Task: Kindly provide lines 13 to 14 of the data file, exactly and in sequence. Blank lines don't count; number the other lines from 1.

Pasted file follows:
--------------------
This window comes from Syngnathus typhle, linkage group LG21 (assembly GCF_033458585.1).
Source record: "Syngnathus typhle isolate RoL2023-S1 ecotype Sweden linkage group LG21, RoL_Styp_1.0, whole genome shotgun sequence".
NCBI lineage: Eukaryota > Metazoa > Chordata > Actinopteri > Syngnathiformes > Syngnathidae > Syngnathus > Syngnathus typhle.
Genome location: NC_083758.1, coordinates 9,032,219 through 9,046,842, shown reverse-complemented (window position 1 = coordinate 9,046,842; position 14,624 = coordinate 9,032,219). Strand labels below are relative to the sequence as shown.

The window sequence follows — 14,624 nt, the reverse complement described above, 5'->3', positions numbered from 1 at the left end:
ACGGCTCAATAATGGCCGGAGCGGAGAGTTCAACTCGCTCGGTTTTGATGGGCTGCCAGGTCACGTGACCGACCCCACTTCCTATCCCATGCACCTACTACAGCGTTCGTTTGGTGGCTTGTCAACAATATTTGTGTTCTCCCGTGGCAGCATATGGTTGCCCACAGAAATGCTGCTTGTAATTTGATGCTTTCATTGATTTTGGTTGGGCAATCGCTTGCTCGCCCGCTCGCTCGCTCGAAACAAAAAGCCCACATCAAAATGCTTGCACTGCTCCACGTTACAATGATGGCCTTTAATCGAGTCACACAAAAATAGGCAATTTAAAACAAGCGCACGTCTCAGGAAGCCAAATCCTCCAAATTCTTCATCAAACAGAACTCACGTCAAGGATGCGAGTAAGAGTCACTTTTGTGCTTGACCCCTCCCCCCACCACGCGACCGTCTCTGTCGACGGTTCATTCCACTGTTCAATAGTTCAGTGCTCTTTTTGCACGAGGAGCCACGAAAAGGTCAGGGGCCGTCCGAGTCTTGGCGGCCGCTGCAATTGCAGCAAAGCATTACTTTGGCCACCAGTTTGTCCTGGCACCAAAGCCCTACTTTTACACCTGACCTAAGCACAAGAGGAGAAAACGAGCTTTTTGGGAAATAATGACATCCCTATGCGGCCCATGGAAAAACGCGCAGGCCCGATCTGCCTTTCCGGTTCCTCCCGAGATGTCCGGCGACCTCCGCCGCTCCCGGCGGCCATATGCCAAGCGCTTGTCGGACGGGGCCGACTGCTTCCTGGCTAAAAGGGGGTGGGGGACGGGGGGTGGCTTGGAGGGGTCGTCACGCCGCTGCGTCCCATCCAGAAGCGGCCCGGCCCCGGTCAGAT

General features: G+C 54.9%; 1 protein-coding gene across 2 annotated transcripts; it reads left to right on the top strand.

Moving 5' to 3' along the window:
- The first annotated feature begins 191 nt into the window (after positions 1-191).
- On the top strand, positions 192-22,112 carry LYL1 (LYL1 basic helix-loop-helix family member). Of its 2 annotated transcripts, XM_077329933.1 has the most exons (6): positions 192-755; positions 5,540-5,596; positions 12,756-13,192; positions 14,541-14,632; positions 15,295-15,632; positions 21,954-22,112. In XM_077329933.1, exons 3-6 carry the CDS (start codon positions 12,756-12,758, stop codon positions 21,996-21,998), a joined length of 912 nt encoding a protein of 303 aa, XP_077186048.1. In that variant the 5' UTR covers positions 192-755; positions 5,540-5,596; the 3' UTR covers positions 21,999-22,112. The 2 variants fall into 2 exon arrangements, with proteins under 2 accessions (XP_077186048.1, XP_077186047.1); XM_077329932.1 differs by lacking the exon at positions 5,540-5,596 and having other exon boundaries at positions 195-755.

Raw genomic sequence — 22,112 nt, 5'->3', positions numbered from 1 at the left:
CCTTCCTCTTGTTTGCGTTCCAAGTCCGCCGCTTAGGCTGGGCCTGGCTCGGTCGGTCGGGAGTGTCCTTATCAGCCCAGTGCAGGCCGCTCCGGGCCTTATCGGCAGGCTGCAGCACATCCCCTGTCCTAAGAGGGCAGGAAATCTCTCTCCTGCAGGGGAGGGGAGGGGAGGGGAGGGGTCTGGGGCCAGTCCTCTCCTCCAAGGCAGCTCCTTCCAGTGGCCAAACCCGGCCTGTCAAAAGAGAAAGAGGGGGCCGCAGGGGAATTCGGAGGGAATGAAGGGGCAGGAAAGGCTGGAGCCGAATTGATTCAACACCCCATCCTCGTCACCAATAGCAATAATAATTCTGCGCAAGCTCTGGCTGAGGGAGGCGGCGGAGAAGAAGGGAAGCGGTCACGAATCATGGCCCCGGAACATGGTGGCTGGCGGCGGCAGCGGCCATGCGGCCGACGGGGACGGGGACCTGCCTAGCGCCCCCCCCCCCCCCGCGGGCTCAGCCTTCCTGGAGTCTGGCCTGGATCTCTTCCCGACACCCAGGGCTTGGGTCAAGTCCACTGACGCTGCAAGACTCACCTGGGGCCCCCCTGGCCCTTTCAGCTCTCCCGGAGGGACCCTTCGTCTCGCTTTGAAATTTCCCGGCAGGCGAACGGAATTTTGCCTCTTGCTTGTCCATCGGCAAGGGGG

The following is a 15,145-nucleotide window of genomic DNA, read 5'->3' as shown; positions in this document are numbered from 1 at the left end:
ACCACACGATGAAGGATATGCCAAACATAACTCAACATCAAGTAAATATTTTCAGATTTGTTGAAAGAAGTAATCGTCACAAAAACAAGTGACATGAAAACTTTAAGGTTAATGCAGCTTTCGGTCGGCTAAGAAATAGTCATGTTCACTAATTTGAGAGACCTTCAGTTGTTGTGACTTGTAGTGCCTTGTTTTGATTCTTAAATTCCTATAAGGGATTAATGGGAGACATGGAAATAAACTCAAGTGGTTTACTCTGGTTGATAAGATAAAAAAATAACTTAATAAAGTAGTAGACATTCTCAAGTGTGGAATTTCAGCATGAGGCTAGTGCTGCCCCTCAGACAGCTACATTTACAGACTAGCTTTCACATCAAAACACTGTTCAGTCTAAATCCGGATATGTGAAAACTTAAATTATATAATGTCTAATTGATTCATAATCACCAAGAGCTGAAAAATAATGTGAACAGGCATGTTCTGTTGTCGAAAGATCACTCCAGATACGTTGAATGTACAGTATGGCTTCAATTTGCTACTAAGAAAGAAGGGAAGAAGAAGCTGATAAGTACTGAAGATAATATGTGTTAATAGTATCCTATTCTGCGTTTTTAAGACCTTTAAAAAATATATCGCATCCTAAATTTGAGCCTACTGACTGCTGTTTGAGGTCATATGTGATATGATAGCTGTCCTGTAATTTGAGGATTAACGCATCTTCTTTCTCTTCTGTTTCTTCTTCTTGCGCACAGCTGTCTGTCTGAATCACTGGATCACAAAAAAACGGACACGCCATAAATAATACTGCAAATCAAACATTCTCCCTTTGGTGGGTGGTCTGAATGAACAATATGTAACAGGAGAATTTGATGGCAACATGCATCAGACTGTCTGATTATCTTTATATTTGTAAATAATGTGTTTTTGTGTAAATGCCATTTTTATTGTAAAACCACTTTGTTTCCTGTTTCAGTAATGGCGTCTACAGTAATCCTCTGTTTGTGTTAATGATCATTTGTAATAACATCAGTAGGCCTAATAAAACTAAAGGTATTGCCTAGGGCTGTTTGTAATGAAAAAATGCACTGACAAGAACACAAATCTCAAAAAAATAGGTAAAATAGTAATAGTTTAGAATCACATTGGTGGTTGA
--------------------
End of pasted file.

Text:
The following is a 15,145-nucleotide window of genomic DNA, read 5'->3' as shown; positions in this document are numbered from 1 at the left end:
ACCACACGATGAAGGATATGCCAAACATAACTCAACATCAAGTAAATATTTTCAGATTTGTTGAAAGAAGTAATCGTCACAAAAACAAGTGACATGAAAACTTTAAGGTTAATGCAGCTTTCGGTCGGCTAAGAAATAGTCATGTTCACTAATTTGAGAGACCTTCAGTTGTTGTGACTTGTAGTGCCTTGTTTTGATTCTTAAATTCCTATAAGGGATTAATGGGAGACATGGAAATAAACTCAAGTGGTTTACTCTGGTTGATAAGATAAAAAAATAACTTAATAAAGTAGTAGACATTCTCAAGTGTGGAATTTCAGCATGAGGCTAGTGCTGCCCCTCAGACAGCTACATTTACAGACTAGCTTTCACATCAAAACACTGTTCAGTCTAAATCCGGATATGTGAAAACTTAAATTATATAATGTCTAATTGATTCATAATCACCAAGAGCTGAAAAATAATGTGAACAGGCATGTTCTGTTGTCGAAAGATCACTCCAGATACGTTGAATGTACAGTATGGCTTCAATTTGCTACTAAGAAAGAAGGGAAGAAGAAGCTGATAAGTACTGAAGATAATATGTGTTAATAGTATCCTATTCTGCGTTTTTAAGACCTTTAAAAAATATATCGCATCCTAAATTTGAGCCTACTGACTGCTGTTTGAGGTCATATGTGATATGATAGCTGTCCTGTAATTTGAGGATTAACGCATCTTCTTTCTCTTCTGTTTCTTCTTCTTGCGCACAGCTGTCTGTCTGAATCACTGGATCACAAAAAAACGGACACGCCATAAATAATACTGCAAATCAAACATTCTCCCTTTGGTGGGTGGTCTGAATGAACAATATGTAACAGGAGAATTTGATGGCAACATGCATCAGACTGTCTGATTATCTTTATATTTGTAAATAATGTGTTTTTGTGTAAATGCCATTTTTATTGTAAAACCACTTTGTTTCCTGTTTCAGTAATGGCGTCTACAGTAATCCTCTGTTTGTGTTAATGATCATTTGTAATAACATCAGTAGGCCTAATAAAACTAAAGGTATTGCCTAGGGCTGTTTGTAATGAAAAAATGCACTGACAAGAACACAAATCTCAAAAAAATAGGTAAAATAGTAATAGTTTAGAATCACATTGGTGGTTGA